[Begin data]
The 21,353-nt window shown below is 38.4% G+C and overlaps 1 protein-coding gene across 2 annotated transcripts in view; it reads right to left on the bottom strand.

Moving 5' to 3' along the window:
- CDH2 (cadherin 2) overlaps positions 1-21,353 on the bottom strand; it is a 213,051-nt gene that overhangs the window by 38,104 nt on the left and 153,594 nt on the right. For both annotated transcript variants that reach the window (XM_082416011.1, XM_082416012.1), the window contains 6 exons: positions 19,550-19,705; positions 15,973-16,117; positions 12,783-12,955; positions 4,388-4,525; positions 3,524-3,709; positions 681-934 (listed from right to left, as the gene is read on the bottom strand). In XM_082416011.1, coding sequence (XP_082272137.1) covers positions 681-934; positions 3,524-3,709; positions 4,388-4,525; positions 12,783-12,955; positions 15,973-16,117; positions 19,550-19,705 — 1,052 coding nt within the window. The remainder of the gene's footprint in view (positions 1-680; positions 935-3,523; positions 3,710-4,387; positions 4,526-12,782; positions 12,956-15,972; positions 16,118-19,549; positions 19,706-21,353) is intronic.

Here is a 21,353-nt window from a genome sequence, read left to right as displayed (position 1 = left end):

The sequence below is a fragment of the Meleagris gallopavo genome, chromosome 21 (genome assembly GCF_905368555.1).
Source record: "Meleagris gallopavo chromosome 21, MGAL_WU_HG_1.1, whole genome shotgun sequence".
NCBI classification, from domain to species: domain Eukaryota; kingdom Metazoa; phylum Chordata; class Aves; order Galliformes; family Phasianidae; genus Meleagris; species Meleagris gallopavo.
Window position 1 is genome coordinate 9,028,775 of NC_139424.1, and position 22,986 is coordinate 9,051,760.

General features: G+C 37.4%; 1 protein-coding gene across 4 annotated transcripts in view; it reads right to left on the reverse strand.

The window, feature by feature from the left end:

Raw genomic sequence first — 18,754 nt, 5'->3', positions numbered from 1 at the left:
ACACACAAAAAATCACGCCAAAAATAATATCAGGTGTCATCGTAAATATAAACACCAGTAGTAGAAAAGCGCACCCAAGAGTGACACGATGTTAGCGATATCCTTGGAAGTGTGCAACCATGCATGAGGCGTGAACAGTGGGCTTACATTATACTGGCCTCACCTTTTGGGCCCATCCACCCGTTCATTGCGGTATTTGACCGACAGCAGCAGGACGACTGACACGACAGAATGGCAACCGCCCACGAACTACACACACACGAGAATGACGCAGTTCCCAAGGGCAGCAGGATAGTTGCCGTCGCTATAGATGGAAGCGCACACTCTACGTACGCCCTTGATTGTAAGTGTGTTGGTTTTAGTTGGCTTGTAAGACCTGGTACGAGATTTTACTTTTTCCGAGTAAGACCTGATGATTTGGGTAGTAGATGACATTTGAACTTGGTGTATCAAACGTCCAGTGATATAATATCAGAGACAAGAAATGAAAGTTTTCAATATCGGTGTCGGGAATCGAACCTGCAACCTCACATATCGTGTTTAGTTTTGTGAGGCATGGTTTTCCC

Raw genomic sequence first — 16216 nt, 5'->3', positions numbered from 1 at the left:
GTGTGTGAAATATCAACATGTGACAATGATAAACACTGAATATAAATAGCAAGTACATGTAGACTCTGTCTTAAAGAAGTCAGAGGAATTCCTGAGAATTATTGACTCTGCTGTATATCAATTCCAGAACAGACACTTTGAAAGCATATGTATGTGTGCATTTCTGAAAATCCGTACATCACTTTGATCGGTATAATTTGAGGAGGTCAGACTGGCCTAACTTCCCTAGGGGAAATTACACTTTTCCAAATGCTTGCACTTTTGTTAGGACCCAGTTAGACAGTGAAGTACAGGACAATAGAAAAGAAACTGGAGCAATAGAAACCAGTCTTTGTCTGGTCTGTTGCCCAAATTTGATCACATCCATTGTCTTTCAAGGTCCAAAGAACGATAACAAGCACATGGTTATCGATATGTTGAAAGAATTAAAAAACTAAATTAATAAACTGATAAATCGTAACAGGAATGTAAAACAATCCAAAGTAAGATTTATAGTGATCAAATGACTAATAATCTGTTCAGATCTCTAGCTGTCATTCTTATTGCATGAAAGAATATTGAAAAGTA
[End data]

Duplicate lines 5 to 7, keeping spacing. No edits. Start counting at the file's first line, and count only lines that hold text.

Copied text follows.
The sequence below is a fragment of the Meleagris gallopavo genome, chromosome 21 (genome assembly GCF_905368555.1).
Source record: "Meleagris gallopavo chromosome 21, MGAL_WU_HG_1.1, whole genome shotgun sequence".
NCBI classification, from domain to species: domain Eukaryota; kingdom Metazoa; phylum Chordata; class Aves; order Galliformes; family Phasianidae; genus Meleagris; species Meleagris gallopavo.